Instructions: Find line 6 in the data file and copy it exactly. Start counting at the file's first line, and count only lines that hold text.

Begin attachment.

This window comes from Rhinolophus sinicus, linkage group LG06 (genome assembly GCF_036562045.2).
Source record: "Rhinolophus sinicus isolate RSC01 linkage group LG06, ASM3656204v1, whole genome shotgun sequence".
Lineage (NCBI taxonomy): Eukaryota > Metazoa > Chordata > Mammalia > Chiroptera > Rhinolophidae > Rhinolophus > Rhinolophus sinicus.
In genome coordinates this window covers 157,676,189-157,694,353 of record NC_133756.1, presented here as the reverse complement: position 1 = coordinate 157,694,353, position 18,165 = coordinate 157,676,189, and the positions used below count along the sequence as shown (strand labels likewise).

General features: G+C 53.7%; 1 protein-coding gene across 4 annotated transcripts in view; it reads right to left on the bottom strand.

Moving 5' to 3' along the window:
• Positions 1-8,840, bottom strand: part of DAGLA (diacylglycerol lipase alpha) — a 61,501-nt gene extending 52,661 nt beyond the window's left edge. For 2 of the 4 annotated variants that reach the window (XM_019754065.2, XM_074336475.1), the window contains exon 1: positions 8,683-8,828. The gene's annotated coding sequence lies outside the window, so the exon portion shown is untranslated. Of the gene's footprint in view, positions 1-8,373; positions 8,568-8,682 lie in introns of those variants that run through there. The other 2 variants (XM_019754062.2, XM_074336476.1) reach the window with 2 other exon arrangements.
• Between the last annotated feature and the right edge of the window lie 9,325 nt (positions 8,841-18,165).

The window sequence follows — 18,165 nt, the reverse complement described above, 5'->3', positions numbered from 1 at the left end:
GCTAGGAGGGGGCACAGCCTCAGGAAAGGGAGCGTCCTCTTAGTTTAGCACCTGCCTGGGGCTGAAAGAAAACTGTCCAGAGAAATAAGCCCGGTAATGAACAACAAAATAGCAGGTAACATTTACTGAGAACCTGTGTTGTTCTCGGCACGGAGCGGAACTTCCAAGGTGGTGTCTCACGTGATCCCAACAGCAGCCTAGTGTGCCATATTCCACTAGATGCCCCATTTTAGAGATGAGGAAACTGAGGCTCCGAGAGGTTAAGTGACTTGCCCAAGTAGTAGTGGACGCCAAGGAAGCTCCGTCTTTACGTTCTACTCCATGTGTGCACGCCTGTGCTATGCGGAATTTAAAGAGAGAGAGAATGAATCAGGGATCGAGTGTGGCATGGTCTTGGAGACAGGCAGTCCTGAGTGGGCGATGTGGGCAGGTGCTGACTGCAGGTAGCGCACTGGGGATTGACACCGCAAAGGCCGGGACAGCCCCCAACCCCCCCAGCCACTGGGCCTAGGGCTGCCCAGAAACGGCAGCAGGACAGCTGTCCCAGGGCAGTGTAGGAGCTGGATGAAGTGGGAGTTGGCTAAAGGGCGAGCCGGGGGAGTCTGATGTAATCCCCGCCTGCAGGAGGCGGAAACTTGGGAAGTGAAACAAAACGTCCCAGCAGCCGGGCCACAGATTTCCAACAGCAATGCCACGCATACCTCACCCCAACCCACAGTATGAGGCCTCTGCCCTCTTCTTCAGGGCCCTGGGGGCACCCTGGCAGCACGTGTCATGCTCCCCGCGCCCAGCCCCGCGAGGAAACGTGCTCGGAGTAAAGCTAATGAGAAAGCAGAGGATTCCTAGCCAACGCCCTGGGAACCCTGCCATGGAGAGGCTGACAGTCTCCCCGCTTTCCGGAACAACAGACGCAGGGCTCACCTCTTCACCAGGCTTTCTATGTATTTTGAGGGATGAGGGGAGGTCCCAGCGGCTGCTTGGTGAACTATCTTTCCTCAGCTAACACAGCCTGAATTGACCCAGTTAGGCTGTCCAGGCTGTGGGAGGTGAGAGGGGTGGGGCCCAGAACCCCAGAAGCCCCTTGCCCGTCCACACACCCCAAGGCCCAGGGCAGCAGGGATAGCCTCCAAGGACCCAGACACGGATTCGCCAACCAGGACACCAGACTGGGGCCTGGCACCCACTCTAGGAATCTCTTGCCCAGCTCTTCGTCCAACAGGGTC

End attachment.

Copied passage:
Moving 5' to 3' along the window: